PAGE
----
I live in rural Florida. Everybody has guns. Why? Because places are so spread out it takes LEOs a long time to get to where you are. And this is even more pronounced in the Western US.

As far as urban life goes, no need to point out the dangers there.
 

Box

Verified SOF
Joined
Mar 19, 2018
Messages
423
Here is a thought...

If a 19 year old cant be trusted with a firearm - then they sure as hell should NOT be allowed to vote.
..or drive

The ballot box is a LOT more dangerous than a firearm.
...and cars are simply killing the shit out of innocent people
 

DA SWO

SOWT
Verified SOF
Joined
Aug 18, 2007
Messages
9,693
Location
San Antonio Texas
Here is a thought...

If a 19 year old cant be trusted with a firearm - then they sure as hell should NOT be allowed to vote.
..or drive

The ballot box is a LOT more dangerous than a firearm.
...and cars are simply killing the shit out of innocent people
or drink, or smoke or get drafted.
 

Dienekes

Member
Joined
Apr 25, 2014
Messages
311
Location
DC Area
Here is a thought...

If a 19 year old cant be trusted with a firearm - then they sure as hell should NOT be allowed to vote.
..or drive

The ballot box is a LOT more dangerous than a firearm.
...and cars are simply killing the shit out of innocent people
or drink, or smoke or get drafted.

To clarify, I’m firmly in these camps along with Ococka ‘s and Marauder’s posts, and I’m playing devil’s advocate despite agreeing with the reasoning. Throughout grade school, children are taught history classes and given civics classes. These are basically mandatory as school is mandatory until 16 I believe, and you really don’t get a choice on what you take. They may be poorly taught or received, but everyone is given jnstruction to a certain standard. Same goes for health class and driving classes. Again these are basically mandatory and driving certainly is to get your license. There is no such mandatory class for firearms such as hunting rifles, shotguns, etc., and most cost money whereas in public school, the classes I mentioned are mostly or entirely free. I would argue that such a firearms class should be mandatory and could be taught in PE/civics obviously subject to exclusion as requested by the student. Otherwise it’s difficult to draw comparisons between driving, voting, partaking in vices, etc. because people grow up around these and have classes on them whereas the only exposure most people who don’t grow up with guns in the home get is from social media or news media, and generally speaking people fear what they don’t understand. Hell on that point, plenty of people that grew up around firearms take them for granted or don’t operate them with proper safety protocols.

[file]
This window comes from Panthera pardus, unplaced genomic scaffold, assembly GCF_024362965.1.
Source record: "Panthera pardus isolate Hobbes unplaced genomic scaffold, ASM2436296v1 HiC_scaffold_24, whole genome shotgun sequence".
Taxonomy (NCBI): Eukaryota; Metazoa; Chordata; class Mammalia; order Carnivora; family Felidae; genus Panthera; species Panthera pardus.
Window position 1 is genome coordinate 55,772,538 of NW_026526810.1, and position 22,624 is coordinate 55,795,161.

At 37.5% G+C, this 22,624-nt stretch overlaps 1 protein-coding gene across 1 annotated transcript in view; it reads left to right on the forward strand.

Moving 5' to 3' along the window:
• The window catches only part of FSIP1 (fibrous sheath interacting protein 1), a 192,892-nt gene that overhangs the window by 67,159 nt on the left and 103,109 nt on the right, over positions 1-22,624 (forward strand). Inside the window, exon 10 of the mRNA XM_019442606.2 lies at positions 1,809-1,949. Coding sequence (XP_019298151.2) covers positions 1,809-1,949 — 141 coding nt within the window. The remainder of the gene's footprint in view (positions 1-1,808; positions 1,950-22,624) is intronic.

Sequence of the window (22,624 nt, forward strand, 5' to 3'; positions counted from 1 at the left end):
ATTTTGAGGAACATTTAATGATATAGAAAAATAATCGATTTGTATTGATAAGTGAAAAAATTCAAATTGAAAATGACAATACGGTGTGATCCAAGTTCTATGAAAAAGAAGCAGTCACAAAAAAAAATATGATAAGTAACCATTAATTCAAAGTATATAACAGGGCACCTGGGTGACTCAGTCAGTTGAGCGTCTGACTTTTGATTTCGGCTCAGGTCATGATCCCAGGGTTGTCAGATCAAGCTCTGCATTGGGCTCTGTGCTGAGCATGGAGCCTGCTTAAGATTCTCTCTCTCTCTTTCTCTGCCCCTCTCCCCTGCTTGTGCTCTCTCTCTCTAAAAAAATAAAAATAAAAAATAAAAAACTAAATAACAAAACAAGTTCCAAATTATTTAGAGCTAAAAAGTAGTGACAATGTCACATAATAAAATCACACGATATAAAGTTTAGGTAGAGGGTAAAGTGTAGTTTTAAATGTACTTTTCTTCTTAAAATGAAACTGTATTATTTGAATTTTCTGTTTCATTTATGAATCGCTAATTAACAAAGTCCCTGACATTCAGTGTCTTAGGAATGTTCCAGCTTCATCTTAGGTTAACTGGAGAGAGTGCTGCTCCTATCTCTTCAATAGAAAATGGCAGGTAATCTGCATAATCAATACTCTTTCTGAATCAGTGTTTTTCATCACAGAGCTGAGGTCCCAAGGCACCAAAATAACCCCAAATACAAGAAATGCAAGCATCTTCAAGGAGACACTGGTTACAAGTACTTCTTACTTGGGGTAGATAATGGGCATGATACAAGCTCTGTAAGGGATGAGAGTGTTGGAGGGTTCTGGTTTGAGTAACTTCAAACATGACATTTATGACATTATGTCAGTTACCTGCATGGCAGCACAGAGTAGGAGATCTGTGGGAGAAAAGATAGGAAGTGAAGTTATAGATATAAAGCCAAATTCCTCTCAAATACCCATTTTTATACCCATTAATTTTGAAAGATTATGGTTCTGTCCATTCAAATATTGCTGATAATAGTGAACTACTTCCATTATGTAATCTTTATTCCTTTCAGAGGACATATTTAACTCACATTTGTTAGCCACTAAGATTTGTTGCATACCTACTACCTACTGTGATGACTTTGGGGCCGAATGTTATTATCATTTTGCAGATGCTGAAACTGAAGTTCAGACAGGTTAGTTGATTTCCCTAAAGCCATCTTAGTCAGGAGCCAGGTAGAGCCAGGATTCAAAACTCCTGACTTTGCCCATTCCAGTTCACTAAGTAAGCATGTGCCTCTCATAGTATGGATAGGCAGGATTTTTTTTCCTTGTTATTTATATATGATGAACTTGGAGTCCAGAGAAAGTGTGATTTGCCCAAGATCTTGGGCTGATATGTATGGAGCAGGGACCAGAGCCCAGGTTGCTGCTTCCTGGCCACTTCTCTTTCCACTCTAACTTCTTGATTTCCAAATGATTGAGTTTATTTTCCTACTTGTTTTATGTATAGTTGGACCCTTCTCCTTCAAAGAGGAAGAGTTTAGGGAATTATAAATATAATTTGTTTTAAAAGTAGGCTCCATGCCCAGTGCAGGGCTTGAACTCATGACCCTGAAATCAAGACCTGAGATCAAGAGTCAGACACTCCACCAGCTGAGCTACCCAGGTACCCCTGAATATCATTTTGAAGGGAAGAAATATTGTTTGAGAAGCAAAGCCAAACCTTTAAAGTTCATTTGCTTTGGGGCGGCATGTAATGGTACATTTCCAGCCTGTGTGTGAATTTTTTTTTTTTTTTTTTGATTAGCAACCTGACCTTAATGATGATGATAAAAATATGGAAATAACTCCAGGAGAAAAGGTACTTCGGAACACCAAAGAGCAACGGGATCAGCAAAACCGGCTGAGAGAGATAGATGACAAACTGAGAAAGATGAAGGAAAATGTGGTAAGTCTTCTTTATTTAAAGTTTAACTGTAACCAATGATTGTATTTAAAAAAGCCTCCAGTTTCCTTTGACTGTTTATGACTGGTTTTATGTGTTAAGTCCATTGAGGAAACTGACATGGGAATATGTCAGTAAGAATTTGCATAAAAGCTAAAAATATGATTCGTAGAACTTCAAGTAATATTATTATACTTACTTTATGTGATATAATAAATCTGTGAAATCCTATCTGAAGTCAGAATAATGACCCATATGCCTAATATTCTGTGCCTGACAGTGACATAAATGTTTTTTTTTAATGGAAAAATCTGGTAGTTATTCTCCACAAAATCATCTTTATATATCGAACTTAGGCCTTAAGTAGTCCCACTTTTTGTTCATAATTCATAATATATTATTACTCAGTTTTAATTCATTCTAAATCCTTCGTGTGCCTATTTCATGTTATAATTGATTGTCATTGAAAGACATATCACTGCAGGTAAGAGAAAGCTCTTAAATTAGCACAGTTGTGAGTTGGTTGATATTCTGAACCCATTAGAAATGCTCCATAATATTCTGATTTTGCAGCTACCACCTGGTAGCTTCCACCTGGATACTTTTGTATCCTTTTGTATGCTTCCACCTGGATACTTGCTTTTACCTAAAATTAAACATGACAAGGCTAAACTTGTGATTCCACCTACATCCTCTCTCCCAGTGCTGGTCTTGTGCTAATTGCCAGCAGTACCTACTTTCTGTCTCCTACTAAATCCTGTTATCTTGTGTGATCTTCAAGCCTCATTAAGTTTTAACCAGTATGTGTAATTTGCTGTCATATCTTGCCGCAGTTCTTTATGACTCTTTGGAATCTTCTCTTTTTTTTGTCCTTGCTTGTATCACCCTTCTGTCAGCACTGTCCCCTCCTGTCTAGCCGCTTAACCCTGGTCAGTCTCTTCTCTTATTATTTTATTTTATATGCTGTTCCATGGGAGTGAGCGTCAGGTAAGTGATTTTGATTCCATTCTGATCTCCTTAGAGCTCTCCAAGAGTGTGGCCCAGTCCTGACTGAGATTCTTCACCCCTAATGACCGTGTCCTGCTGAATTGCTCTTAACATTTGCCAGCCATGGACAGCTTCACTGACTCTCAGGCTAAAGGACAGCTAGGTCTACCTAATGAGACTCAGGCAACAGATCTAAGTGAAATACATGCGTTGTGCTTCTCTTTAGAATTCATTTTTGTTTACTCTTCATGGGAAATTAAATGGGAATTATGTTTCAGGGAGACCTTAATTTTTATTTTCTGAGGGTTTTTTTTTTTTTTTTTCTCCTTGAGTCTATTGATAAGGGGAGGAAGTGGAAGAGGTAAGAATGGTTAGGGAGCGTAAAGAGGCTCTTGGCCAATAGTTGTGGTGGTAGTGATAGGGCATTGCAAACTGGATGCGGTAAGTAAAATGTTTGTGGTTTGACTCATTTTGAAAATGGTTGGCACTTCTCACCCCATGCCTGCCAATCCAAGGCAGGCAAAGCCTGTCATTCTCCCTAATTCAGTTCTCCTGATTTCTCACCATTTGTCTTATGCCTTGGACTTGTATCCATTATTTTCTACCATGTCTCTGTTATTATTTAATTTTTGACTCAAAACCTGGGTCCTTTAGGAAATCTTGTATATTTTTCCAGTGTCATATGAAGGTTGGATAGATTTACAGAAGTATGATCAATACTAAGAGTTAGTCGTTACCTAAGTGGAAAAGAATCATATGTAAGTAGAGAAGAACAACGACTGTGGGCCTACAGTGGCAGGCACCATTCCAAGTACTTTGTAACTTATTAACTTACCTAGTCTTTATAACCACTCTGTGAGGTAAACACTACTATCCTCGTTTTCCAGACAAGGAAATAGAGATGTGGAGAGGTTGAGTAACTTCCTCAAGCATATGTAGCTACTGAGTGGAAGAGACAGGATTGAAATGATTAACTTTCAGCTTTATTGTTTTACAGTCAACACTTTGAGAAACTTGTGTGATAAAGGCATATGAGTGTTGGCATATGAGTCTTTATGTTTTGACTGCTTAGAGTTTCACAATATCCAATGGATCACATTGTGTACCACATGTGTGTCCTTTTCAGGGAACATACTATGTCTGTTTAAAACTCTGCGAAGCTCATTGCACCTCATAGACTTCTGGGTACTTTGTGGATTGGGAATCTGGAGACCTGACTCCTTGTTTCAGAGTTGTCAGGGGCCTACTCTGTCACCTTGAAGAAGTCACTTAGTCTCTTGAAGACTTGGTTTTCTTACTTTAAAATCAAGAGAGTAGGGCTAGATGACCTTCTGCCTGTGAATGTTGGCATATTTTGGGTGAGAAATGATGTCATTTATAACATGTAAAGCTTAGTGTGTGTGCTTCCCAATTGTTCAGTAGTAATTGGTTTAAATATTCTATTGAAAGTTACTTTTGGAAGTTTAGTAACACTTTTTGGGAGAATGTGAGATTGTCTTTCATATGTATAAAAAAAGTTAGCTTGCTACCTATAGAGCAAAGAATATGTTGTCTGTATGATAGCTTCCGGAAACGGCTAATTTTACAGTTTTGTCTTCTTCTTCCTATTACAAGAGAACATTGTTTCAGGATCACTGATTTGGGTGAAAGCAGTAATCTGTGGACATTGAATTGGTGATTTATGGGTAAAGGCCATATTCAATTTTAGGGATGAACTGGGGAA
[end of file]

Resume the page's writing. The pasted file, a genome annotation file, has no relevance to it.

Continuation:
Ooh-Rah

Semper-Fi
Verified Military
Joined
Sep 12, 2012
Messages
11,177
Coming to this thread a little late...… I could not find this article discussed... While it is from what I consider to be one of the most high falooting and snobbish magazines after Town and Country... I believe this bears serious thoughtful reading and discussion.

How School Shootings Spread

Thanks for posting. Bookmarked for future reading.
 

Marauder06

Intel Enabler
Verified SOF
Joined
Sep 9, 2006
Messages
11,208
Location
CONUS